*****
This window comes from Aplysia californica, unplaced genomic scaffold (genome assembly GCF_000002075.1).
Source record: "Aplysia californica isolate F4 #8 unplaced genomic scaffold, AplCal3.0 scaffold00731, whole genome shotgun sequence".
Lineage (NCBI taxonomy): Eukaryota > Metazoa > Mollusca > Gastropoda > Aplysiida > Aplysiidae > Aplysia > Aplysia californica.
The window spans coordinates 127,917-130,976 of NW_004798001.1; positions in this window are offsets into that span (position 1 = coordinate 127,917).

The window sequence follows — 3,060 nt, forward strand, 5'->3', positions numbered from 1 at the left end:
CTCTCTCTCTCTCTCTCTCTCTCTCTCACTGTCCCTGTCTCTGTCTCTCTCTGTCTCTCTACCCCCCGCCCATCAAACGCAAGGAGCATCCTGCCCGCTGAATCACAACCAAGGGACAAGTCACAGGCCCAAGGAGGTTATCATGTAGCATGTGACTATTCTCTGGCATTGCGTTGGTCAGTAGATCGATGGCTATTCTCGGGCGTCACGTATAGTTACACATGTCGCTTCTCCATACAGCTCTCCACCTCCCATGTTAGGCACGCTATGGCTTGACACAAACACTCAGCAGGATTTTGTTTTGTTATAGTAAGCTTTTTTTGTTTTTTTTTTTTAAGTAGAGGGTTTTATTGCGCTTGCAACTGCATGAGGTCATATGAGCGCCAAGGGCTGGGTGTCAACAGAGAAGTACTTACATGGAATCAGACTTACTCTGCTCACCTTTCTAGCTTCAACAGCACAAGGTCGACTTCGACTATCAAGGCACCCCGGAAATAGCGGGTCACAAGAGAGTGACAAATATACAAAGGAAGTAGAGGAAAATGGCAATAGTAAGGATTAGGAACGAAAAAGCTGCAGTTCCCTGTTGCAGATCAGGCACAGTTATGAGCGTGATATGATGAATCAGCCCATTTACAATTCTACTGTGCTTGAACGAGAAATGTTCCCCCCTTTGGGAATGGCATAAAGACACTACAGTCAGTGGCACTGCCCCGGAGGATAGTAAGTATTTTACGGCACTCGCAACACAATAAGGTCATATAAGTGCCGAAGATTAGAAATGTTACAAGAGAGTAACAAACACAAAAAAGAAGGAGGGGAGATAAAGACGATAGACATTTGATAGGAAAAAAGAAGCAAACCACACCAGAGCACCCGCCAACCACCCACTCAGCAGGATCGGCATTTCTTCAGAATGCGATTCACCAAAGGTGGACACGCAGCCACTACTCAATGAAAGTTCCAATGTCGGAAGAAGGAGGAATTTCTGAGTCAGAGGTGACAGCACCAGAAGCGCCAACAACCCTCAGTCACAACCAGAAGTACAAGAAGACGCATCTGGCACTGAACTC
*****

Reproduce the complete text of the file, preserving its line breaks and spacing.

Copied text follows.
This window comes from Aplysia californica, unplaced genomic scaffold (genome assembly GCF_000002075.1).
Source record: "Aplysia californica isolate F4 #8 unplaced genomic scaffold, AplCal3.0 scaffold00731, whole genome shotgun sequence".
Lineage (NCBI taxonomy): Eukaryota > Metazoa > Mollusca > Gastropoda > Aplysiida > Aplysiidae > Aplysia > Aplysia californica.
The window spans coordinates 127,917-130,976 of NW_004798001.1; positions in this window are offsets into that span (position 1 = coordinate 127,917).

The window sequence follows — 3,060 nt, forward strand, 5'->3', positions numbered from 1 at the left end:
CTCTCTCTCTCTCTCTCTCTCTCTCTCACTGTCCCTGTCTCTGTCTCTCTCTGTCTCTCTACCCCCCGCCCATCAAACGCAAGGAGCATCCTGCCCGCTGAATCACAACCAAGGGACAAGTCACAGGCCCAAGGAGGTTATCATGTAGCATGTGACTATTCTCTGGCATTGCGTTGGTCAGTAGATCGATGGCTATTCTCGGGCGTCACGTATAGTTACACATGTCGCTTCTCCATACAGCTCTCCACCTCCCATGTTAGGCACGCTATGGCTTGACACAAACACTCAGCAGGATTTTGTTTTGTTATAGTAAGCTTTTTTTGTTTTTTTTTTTTAAGTAGAGGGTTTTATTGCGCTTGCAACTGCATGAGGTCATATGAGCGCCAAGGGCTGGGTGTCAACAGAGAAGTACTTACATGGAATCAGACTTACTCTGCTCACCTTTCTAGCTTCAACAGCACAAGGTCGACTTCGACTATCAAGGCACCCCGGAAATAGCGGGTCACAAGAGAGTGACAAATATACAAAGGAAGTAGAGGAAAATGGCAATAGTAAGGATTAGGAACGAAAAAGCTGCAGTTCCCTGTTGCAGATCAGGCACAGTTATGAGCGTGATATGATGAATCAGCCCATTTACAATTCTACTGTGCTTGAACGAGAAATGTTCCCCCCTTTGGGAATGGCATAAAGACACTACAGTCAGTGGCACTGCCCCGGAGGATAGTAAGTATTTTACGGCACTCGCAACACAATAAGGTCATATAAGTGCCGAAGATTAGAAATGTTACAAGAGAGTAACAAACACAAAAAAGAAGGAGGGGAGATAAAGACGATAGACATTTGATAGGAAAAAAGAAGCAAACCACACCAGAGCACCCGCCAACCACCCACTCAGCAGGATCGGCATTTCTTCAGAATGCGATTCACCAAAGGTGGACACGCAGCCACTACTCAATGAAAGTTCCAATGTCGGAAGAAGGAGGAATTTCTGAGTCAGAGGTGACAGCACCAGAAGCGCCAACAACCCTCAGTCACAACCAGAAGTACAAGAAGACGCATCTGGCACTGAACTC